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Point-of-care human milk concentration by passive osmosis: comprehensive analysis of fresh human milk samples.

OBJECTIVE: Preterm infants need enrichment of human milk (HM) for optimal growth. This study evaluated a novel, point-of-care human milk concentration (HMC) process for water removal from fresh HM samples by passive osmotic concentration.

STUDY DESIGN: Nineteen fresh HM samples were concentrated by incubation with the HMC devices for 3 h at 4 °C. Pre- and post-concentration HM samples were compared by HM properties for: pH, osmolality, macronutrients, enzyme activity, bioactive, and total cell viability.

RESULTS: Passive osmotic concentration reduced HM volume by an average of 16.3% ± 3.8% without a significant effect on pH or cell viability. Ten of the 41 HM components did not differ significantly (p > 0.05) between pre- and post-concentration samples. Twenty-three increased within the expected range by volume reduction. Six increased more than expected, two less than expected, and none decreased significantly.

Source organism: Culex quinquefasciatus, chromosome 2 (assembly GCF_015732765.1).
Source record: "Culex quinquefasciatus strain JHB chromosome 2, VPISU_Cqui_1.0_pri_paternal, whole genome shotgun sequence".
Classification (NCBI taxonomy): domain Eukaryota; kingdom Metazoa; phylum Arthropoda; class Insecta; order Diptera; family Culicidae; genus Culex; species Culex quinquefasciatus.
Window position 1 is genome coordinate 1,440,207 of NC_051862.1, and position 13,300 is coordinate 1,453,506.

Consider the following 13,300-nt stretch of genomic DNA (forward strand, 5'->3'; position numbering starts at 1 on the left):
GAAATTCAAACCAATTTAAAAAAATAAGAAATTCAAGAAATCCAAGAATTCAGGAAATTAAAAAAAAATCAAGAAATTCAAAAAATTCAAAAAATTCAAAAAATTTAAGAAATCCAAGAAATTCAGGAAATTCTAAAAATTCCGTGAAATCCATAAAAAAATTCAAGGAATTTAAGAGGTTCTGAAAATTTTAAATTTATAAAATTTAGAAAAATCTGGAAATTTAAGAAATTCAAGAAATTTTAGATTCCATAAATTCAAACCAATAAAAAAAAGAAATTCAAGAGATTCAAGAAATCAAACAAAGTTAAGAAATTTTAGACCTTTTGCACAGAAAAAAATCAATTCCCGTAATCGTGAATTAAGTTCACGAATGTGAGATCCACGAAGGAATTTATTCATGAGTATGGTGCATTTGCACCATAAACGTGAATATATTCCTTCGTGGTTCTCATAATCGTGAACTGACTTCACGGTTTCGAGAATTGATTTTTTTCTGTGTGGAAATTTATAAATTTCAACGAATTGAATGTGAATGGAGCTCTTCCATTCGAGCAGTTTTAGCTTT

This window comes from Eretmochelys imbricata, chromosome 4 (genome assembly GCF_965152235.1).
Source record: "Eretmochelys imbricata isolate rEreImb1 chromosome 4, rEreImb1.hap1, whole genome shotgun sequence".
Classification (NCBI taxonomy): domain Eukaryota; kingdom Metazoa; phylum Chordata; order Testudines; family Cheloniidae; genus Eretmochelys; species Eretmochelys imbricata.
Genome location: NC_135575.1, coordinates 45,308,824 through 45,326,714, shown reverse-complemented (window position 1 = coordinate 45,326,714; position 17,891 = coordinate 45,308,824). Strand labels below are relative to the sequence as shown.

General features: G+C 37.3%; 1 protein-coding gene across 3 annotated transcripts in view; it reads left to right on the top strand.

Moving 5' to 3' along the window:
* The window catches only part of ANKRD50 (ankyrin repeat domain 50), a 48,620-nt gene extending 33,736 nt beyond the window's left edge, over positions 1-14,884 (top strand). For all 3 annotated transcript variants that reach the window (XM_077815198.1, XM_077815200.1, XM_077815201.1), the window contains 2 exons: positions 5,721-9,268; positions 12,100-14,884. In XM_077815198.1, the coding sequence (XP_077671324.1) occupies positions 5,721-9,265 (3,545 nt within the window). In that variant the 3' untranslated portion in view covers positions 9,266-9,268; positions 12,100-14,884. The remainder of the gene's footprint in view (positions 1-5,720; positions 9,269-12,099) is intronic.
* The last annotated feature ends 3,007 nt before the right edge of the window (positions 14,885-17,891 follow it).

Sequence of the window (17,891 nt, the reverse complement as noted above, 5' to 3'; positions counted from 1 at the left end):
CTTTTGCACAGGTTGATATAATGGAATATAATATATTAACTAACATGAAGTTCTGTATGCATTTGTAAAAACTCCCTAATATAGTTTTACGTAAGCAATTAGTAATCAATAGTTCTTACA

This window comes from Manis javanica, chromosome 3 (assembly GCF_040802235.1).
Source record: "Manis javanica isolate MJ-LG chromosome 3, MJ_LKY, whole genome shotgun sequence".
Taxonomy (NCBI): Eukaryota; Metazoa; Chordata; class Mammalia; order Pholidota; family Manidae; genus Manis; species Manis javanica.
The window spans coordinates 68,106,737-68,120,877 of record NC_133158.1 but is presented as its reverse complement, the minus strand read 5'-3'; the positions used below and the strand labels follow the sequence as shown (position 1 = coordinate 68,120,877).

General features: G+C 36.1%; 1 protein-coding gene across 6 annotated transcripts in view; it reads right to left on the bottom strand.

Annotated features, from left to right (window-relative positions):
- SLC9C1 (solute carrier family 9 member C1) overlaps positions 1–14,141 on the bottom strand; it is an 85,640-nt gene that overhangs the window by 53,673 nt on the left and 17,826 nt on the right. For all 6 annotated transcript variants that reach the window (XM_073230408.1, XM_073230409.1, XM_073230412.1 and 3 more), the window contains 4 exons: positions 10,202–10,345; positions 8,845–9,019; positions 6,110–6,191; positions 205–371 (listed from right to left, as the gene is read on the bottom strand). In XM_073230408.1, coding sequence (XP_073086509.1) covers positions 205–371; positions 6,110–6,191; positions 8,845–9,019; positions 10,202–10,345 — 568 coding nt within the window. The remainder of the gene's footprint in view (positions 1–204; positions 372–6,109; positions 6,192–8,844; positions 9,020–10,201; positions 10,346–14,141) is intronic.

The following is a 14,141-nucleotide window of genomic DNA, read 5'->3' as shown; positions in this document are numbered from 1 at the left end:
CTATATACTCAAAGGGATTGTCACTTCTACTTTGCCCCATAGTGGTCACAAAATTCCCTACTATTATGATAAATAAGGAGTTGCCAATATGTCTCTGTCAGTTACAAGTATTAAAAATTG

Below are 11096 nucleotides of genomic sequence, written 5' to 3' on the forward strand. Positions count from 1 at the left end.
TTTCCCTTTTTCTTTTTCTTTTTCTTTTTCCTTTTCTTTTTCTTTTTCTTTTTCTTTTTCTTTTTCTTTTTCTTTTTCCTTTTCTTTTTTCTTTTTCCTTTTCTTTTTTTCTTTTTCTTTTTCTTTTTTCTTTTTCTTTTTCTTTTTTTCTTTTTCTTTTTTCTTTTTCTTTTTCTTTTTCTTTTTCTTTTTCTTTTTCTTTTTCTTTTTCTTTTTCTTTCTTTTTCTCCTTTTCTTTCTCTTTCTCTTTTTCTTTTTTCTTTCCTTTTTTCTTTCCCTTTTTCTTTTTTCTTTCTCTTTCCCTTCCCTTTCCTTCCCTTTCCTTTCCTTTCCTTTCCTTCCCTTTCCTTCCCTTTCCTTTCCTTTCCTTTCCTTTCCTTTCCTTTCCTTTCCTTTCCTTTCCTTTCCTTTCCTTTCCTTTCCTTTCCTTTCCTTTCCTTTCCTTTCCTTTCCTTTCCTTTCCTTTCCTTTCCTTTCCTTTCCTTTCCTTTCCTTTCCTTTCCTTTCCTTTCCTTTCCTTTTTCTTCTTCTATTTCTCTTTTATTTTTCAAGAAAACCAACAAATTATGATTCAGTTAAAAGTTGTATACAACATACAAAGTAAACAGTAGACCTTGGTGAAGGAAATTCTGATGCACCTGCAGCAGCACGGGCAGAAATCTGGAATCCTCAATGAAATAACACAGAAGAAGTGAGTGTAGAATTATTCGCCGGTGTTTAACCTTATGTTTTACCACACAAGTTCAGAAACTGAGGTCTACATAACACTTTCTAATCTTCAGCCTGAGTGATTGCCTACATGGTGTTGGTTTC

CONCLUSION: Passive osmotic concentration of fresh HM can concentrate HM components by selective removal of water. HM osmolality and pH remained within neonatal feeding parameters.

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